This presentation will share a global collaborative project that brings students from the University of Wisconsin-Eau Claire in the United States and students from Taylor’s University in Malaysia together to explore culture and identities through virtual exchange. The purpose of this collaborative class project is to extend language education beyond the classroom and broaden students’ cultural awareness through interacting with peers from different linguistic and cultural backgrounds. The presenter will share the design of the project, activity examples, videos of students’ communication and feedback from the students.
Tips and techniques for grant-seeking organized by WiSys.
UW-Eau Claire's annual Celebration of Excellence in Research and Creative Activity (CERCA) gives undergraduate and graduate students the opportunity to present the results of their research and creative activity. The event highlights student research accomplishments and contributions to the academic community.
The next CERCA event will be held April 22-25, 2024.
Celebration of Scholarship (formerly the Authors Celebration)
University of Wisconsin-Eau Claire faculty and staff are deeply involved in scholarly research and creative activity. Despite heavy demands in teaching, advising, and service within and beyond the university, they persist in scholarly engagement. The Celebration of Scholarship (formerly the Authors Celebration), which was first held in 2006, honors the scholarly output of faculty and staff at UW-Eau Claire by featuring a select number of scholars with major scholarly achievements as well as grants seekers and sabbatical recipients.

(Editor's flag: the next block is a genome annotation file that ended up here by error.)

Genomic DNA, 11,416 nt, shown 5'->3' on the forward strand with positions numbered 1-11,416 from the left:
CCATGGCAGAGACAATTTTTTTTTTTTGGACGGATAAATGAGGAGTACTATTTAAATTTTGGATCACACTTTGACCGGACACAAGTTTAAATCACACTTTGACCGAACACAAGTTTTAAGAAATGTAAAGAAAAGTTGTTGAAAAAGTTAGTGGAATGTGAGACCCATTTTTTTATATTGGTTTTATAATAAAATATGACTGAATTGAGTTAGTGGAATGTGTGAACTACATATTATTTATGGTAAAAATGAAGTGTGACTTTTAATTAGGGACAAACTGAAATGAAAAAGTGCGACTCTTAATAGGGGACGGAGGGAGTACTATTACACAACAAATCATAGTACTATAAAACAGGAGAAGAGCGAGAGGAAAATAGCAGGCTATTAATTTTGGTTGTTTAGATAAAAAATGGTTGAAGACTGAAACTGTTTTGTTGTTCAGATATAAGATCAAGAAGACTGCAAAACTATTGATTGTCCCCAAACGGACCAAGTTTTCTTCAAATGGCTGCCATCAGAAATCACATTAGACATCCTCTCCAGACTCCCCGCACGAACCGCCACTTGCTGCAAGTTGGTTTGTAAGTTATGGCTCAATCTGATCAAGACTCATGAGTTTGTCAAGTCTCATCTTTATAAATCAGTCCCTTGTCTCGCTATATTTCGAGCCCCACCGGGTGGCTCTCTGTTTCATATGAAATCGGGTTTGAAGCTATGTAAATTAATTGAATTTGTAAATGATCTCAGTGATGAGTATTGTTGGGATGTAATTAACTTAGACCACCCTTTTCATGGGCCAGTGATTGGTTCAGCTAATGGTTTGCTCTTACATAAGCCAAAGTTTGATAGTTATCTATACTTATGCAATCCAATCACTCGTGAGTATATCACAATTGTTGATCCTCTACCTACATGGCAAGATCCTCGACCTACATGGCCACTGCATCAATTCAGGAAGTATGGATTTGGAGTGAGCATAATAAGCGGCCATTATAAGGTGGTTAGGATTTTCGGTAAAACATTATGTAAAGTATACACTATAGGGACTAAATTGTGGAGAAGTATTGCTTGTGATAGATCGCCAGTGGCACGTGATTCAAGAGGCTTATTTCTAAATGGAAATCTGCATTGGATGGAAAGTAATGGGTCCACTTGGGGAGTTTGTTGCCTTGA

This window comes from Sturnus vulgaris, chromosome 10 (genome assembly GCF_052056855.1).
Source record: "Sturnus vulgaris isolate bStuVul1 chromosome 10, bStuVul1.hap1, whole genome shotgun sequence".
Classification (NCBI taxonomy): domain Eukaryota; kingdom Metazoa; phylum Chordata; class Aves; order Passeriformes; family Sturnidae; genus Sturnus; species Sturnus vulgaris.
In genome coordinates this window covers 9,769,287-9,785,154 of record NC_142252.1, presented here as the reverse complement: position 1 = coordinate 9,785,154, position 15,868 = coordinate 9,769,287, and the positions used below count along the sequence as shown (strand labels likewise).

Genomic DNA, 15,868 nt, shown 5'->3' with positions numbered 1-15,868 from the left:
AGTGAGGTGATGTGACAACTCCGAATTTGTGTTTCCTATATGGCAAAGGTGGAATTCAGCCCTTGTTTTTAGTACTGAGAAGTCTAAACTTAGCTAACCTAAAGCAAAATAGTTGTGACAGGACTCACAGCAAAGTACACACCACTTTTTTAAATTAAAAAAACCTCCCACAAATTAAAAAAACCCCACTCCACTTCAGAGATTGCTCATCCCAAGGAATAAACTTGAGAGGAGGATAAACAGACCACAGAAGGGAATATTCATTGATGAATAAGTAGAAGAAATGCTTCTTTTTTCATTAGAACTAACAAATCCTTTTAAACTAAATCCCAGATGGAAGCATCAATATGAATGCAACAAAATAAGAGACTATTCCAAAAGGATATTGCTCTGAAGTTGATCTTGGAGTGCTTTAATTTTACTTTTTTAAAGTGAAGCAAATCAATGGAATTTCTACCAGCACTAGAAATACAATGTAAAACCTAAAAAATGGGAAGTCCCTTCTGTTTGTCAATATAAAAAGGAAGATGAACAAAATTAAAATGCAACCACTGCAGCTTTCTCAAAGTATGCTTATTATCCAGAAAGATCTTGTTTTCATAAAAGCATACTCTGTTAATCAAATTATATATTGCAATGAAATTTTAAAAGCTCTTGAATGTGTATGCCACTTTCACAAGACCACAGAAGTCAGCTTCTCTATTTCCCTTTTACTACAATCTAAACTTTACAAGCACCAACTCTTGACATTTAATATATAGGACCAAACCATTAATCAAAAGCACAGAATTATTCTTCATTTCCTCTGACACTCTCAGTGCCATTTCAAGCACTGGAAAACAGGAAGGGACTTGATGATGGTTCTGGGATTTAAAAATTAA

The publications shown here represent only a fraction of UW-Eau Claire faculty and staff publications. To see a more complete listing of UW-Eau Claire faculty, staff, and student publications, please see the Report on Publications and Other Scholarly Activity.
These sessions offer UW-Eau Claire faculty opportunities to learn more about the sabbatical process (May) and to workshop their sabbatical applications (August).